Key issues, such as oil and the success of the nuclear agreement, hinge on the outcome of the election
With Iran’s presidential elections set to be held in less than a month’s time, several major issues loom large over the proceedings of this pivotal event.
For businesses hoping to capitalise on the opportunity presented in the wake of the nuclear deal agreed in January 2016, the approach now must be one of extreme due diligence and a focus on compliance, Iranian legal expert Hamid Mojtahedi, Head of Iran Group — Corporate Structuring, Al Tamimi & Company, told Gulf News in an interview.
The election of hardliner Ebrahim Raisi, or the return of Mahmoud Ahmadinejad, are both “disastrous scenarios for business, both in Iran and the wider region. There are balances of power in Iran, but as the dice rolls, both of these potential outcomes are very worrying,” Mojtahedi said.
Deals, such as the $16.6 billion agreement between Boeing and Iran Air, may be in jeopardy depending on who is elected on May 19.
The 2016 agreement which saw the lifting of sanctions on Iran “is holding up in the most technocratic sense,” Mojtahedi added.
Iran has not violated the agreement thus far by pursuing its nuclear programme, but its meddling in Yemen and its interference in Iraq and Syria hasn’t ceased, and that continues to aggravate the United States, who accused Iran again on Thursday of “alarming ongoing provocations” aimed at destabilising the Middle East.
“The trend has changed since the signing of the agreement, when there was a lot of excitement about the opening of Iran for business,” Mojtahedi said.
He added that his advice to clients remains that whilst Iran is now technically open, the importance of proper due diligence and compliance with international law is now more important than ever.
“The nexus you may have with US companies must be closely inspected,” he said, whilst noting that “full financial transactions with Iran remains difficult.”
Domestically, too, business in Iran is facing headwinds.
The country has so far been exempt from making the heavy cuts agreed to by Saudi Arabia and other GCC oil exporters, as its oil production recovers from what Tehran sees as years of unfair international sanctions.
“However, Iran is now approaching pre-sanctions production volumes and will be under increased pressure from other Opec members to share the burden of reduced output. Riyadh will not want to give its regional rival a free ride as it loses export revenues,” Mark Watts, oil and gas editor at MEED, a business intelligence service, said in an email.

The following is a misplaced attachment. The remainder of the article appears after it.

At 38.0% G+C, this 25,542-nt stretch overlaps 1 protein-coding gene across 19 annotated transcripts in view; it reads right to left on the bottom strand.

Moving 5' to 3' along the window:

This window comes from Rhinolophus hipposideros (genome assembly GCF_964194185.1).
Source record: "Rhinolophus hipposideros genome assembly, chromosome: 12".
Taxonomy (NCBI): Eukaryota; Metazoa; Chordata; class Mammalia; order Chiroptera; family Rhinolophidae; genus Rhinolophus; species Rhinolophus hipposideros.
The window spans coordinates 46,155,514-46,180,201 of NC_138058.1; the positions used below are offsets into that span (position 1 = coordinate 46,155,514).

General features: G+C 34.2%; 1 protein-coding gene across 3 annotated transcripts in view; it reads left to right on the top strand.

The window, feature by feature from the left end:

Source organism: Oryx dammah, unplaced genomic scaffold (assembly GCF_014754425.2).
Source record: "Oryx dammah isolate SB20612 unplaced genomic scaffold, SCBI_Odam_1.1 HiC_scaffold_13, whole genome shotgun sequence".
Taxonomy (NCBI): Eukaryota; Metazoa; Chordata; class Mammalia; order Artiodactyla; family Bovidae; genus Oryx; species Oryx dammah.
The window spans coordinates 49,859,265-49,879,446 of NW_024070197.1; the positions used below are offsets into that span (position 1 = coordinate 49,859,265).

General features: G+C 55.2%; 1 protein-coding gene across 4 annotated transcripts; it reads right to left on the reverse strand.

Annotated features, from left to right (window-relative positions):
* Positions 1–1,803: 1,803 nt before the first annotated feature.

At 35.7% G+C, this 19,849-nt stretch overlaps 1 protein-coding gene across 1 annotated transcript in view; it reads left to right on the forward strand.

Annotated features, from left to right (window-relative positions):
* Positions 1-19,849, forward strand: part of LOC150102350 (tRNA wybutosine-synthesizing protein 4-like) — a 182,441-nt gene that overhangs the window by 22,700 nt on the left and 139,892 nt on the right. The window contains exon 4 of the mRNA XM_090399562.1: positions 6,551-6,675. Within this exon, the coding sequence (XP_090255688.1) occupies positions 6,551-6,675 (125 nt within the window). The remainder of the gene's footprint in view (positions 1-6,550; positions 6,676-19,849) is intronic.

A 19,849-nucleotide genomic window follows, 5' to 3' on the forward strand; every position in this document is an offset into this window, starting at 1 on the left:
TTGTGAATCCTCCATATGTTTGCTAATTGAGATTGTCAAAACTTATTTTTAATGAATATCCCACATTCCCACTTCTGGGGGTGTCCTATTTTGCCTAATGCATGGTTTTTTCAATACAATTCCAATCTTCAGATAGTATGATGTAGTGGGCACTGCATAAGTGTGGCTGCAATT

Whether Iran will agree to this remains to be seen.
The upcoming presidential elections look set to undermine confidence in the country even more. “Business confidence is going to be shaken, particularly if Raisi or Ahmadinejad win,” said Mojtahedi.
Powerful conservative cleric Raisi surprised observers when he declared his intention to run for president back in January 2017.
Another character that has emerged in recent years is the fearsome Major general Qasem Soleimani, a senior military commander in Iran’s army, and the leader of its Quds Force, an elite special forces unit responsible primarily for covert operations in foreign countries.
Whilst Soleimani has not declared his intentions to run for president, many political commentators anticipate his foray into politics at some point in the near future.
This, according to Mojtahedi, would have a potentially damaging impact on business between Iran and other Gulf countries. “Iran’s relationship with the Gulf states is going to be completely devastated if Soleimani enters politics. His meddling in Syria, Iraq, and Yemen has really annoyed our southern neighbours,” he said.
The outcome of the presidential election in May is crucial to shaping the future of Iran’s oil and gas sector and the wider economy, according to Watts.
“If Hassan Rouhani wins a second term, it will give him a mandate to push through the Iran Petroleum Contract model to attract overseas investment and technology to the sector. If he is replaced by a hardline conservative candidate, there is a danger that any recent progress on oil sector reform will be ripped up, and long-term capacity expansion plans will stall,” Watts said.
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